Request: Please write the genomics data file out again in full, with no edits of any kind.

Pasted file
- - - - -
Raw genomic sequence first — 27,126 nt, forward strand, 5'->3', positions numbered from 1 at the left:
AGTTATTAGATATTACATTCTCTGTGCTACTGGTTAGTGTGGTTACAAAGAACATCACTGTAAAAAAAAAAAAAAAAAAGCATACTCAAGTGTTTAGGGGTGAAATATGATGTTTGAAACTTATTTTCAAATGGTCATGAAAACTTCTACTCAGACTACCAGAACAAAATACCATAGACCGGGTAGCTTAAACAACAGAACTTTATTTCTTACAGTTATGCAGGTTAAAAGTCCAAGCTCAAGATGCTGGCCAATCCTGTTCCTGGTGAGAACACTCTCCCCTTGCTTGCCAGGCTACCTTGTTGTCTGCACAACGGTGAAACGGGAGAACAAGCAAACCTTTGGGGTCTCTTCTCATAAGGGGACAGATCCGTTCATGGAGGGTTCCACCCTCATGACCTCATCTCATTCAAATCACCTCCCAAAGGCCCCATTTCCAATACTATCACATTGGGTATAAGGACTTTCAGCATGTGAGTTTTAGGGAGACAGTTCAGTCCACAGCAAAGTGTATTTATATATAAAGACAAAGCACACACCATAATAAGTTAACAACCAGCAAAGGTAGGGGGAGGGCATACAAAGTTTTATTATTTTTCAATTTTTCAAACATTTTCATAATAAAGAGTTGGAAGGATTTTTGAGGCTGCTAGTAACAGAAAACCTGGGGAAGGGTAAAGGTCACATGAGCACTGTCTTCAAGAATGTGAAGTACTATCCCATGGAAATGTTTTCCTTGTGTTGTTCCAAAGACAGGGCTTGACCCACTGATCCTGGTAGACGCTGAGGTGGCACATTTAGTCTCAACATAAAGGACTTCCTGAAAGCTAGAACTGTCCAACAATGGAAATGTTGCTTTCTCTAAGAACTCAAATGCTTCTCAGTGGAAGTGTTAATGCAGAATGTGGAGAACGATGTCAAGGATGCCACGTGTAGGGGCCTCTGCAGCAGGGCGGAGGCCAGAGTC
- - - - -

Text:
Raw genomic sequence first — 27,126 nt, forward strand, 5'->3', positions numbered from 1 at the left:
AGTTATTAGATATTACATTCTCTGTGCTACTGGTTAGTGTGGTTACAAAGAACATCACTGTAAAAAAAAAAAAAAAAAAGCATACTCAAGTGTTTAGGGGTGAAATATGATGTTTGAAACTTATTTTCAAATGGTCATGAAAACTTCTACTCAGACTACCAGAACAAAATACCATAGACCGGGTAGCTTAAACAACAGAACTTTATTTCTTACAGTTATGCAGGTTAAAAGTCCAAGCTCAAGATGCTGGCCAATCCTGTTCCTGGTGAGAACACTCTCCCCTTGCTTGCCAGGCTACCTTGTTGTCTGCACAACGGTGAAACGGGAGAACAAGCAAACCTTTGGGGTCTCTTCTCATAAGGGGACAGATCCGTTCATGGAGGGTTCCACCCTCATGACCTCATCTCATTCAAATCACCTCCCAAAGGCCCCATTTCCAATACTATCACATTGGGTATAAGGACTTTCAGCATGTGAGTTTTAGGGAGACAGTTCAGTCCACAGCAAAGTGTATTTATATATAAAGACAAAGCACACACCATAATAAGTTAACAACCAGCAAAGGTAGGGGGAGGGCATACAAAGTTTTATTATTTTTCAATTTTTCAAACATTTTCATAATAAAGAGTTGGAAGGATTTTTGAGGCTGCTAGTAACAGAAAACCTGGGGAAGGGTAAAGGTCACATGAGCACTGTCTTCAAGAATGTGAAGTACTATCCCATGGAAATGTTTTCCTTGTGTTGTTCCAAAGACAGGGCTTGACCCACTGATCCTGGTAGACGCTGAGGTGGCACATTTAGTCTCAACATAAAGGACTTCCTGAAAGCTAGAACTGTCCAACAATGGAAATGTTGCTTTCTCTAAGAACTCAAATGCTTCTCAGTGGAAGTGTTAATGCAGAATGTGGAGAACGATGTCAAGGATGCCACGTGTAGGGGCCTCTGCAGCAGGGCGGAGGCCAGAGTC